MEMPHIS, Tenn. — September of 2013 would be the both the first and last football game of the season for Memphis University School cornerback Josiah Crutchfield. A serious injury after tackling another player would bench him.
“It was the first game of the season and we were playing at Briarcrest. I had to chase him from behind and I tackled him and I landed on his heels. My abdomen landed on his heels,” Josiah said.
The stadium was filled with fans, along with Josiah’s sister Grace and his dad Lynord Crutchfield, who’s also Central High School football coach.
“It was such a shock. I was there filming the game,” Lynord said.
But no one had a clue to the extent of Josiah’s injury.
“When it first happened, I thought I got the wind knocked out of me. So, I got back up and jogged to the sideline,” Josiah said.
“He looked at me and I said, ‘Joe, what’s wrong?’ And he said, ‘I can barely catch my breath,’ and the trainer walked over to me and said, ‘Coach, he may have a bruised diaphragm,'” Lynord said.
Josiah’s dad took him to Le Bonheur Children’s Hospital.
“I knew I was in excruciating pain. I laid down in the back of my dad’s car and ah, ah and the pain intensified as we were driving,” Josiah said.
His mom, Robin, was at a business meeting, and she rushed to Le Bonheur soon after hearing the news about her son.
“I was stunned. I was just thinking this can’t be happening to us,” Robin said.
The next day Josiah’s parents thought he was doing better and his dad even returned to football practice at Central High. But later, a doctor told Josiah’s mom he had a torn pancreas.
“I go, ‘What?’ I’m thinking a bruised abdomen. Nobody said a tear, and he said if this were my boy, we’d be going to surgery,” Robin said.
“(Robin) said, ‘You need to come back,’ and I immediately left and came back to the hospital,” Lynord said.
The family agreed surgery was the right thing for Josiah.
“I just got choked up and it was like a flood. I couldn’t hold it in any longer,” Robin said.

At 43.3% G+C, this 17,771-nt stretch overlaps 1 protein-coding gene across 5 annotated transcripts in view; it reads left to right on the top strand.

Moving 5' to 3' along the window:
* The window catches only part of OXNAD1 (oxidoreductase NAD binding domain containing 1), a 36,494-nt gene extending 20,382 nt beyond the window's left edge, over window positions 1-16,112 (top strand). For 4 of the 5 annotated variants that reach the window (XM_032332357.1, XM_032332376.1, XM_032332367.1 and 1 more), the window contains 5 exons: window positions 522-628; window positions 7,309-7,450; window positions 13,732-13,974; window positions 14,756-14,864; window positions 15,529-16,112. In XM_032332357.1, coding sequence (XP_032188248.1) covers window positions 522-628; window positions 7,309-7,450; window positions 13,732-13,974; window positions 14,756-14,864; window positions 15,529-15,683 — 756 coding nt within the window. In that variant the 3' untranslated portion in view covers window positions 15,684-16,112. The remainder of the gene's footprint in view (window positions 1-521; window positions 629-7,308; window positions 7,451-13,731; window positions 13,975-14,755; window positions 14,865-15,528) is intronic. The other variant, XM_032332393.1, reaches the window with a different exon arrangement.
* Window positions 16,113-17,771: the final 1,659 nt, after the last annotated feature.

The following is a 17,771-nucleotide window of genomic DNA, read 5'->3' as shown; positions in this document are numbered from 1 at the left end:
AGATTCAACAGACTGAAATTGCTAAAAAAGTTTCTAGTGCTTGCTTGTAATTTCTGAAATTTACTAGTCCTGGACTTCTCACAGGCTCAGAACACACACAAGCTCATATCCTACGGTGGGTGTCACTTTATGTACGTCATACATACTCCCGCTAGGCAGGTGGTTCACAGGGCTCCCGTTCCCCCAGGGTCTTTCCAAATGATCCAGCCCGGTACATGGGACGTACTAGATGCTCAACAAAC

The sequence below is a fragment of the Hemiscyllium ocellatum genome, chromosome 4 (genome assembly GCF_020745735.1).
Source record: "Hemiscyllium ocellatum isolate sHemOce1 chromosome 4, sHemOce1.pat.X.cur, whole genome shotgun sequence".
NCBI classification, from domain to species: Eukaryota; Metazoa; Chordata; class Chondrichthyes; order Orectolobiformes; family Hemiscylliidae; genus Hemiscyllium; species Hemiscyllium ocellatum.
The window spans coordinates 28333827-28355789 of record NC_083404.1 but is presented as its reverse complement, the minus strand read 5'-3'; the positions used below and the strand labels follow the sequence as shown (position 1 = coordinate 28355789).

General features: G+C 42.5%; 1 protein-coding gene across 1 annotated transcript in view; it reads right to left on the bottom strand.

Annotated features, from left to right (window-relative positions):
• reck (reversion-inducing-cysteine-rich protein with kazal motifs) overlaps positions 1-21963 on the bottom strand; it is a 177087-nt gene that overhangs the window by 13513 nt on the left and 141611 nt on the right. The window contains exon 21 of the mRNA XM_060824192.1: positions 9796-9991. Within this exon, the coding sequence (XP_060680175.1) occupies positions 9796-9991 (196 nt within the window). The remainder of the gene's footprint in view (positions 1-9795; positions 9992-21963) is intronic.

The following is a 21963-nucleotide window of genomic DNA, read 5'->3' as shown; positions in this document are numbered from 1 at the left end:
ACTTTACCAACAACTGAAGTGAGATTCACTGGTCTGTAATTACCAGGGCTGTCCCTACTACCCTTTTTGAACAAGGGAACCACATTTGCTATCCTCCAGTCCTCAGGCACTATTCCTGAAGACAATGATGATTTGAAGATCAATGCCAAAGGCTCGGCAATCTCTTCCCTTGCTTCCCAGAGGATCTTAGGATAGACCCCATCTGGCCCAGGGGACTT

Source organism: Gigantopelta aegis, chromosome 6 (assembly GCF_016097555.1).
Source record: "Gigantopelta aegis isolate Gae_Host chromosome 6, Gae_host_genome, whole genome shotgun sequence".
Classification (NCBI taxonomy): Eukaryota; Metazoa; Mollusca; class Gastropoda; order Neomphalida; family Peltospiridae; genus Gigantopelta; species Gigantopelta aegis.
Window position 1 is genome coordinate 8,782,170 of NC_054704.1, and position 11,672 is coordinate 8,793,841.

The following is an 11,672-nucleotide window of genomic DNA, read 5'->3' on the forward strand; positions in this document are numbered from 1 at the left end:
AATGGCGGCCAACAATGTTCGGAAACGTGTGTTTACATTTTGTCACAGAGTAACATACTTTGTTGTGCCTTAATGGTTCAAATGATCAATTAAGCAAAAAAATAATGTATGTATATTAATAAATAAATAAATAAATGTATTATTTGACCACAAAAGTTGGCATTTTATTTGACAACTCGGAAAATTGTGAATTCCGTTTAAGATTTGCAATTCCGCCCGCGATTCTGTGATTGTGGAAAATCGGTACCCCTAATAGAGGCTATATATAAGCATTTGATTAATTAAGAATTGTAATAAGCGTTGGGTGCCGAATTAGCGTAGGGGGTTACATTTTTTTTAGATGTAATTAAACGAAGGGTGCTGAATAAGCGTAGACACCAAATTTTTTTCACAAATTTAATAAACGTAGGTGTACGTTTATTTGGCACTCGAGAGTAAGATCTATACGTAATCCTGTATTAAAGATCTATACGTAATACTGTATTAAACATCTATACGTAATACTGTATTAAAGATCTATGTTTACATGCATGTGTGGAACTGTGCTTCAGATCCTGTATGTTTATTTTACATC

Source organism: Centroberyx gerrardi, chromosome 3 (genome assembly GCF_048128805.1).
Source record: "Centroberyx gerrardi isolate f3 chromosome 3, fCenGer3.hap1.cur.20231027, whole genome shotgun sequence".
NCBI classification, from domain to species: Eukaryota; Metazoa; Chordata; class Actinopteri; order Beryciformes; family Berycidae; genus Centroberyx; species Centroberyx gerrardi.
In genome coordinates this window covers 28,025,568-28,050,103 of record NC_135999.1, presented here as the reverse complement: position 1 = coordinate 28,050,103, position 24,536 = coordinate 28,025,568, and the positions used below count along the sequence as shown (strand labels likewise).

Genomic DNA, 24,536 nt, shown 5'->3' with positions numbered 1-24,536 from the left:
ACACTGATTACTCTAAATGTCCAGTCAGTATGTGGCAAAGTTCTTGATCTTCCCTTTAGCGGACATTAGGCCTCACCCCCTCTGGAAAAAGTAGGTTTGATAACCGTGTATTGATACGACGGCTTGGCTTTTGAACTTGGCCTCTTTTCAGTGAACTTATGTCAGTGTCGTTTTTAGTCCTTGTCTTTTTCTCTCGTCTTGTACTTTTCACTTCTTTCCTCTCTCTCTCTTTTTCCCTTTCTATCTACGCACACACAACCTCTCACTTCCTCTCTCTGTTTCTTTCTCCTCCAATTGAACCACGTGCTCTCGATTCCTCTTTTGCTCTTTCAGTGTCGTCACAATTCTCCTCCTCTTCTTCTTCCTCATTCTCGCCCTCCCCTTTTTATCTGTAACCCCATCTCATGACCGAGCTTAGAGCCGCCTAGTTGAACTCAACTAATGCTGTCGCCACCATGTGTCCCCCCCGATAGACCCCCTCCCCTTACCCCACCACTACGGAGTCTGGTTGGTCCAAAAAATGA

Dr. Trey Eubanks is Le Bonheur’s Trauma Services Director.
“When he came to us and we identified that injury, our team quickly got him to the operating room and removed a small portion of the pancreas and he tolerated that well,” Eubanks said.
But days later, Josiah’s pain returned.
“I had an intussusception and that’s when your intestines telescoped upon itself and the doctors didn’t know what was causing my pain,” Josiah said.
Josiah would have two more surgeries before he was well enough to go home.
“When they said you can go home, I said I really don’t want to leave because they treated me so well,” Josiah said.
After 17 nights at Le Bonheur and a month off from school, Josiah, an Honor Council student, returned to MUS. His classmates surprised him by wearing specially-designed shirts to welcome him back.
“When I saw those shirts, I knew they sort of missed me, said, ‘Congratulations, you’re well again,,” Josiah said.
Josiah is well enough to compete in sports on a limited basis.
“Although I can’t play football, I still play lacrosse. So, I’m pretty happy,” Josiah said.
He’s happy and now keeping a camera focused on his football teammates by videoing their games.
They’re opportunities he and his family say are possible thanks to the specialized care at Le Bonheur, a hospital that kept Josiah in the game of life.
“They took really good care of him and I was just really happy that Le Bonheur was right here in our backyard to take care of that,” Robin said.
“Le Bonheur is very prestigious. I’m sure it is nationally ranked, if not globally ranked, and we had some of the best surgeons and staff to work on me and make me better,” Josiah said.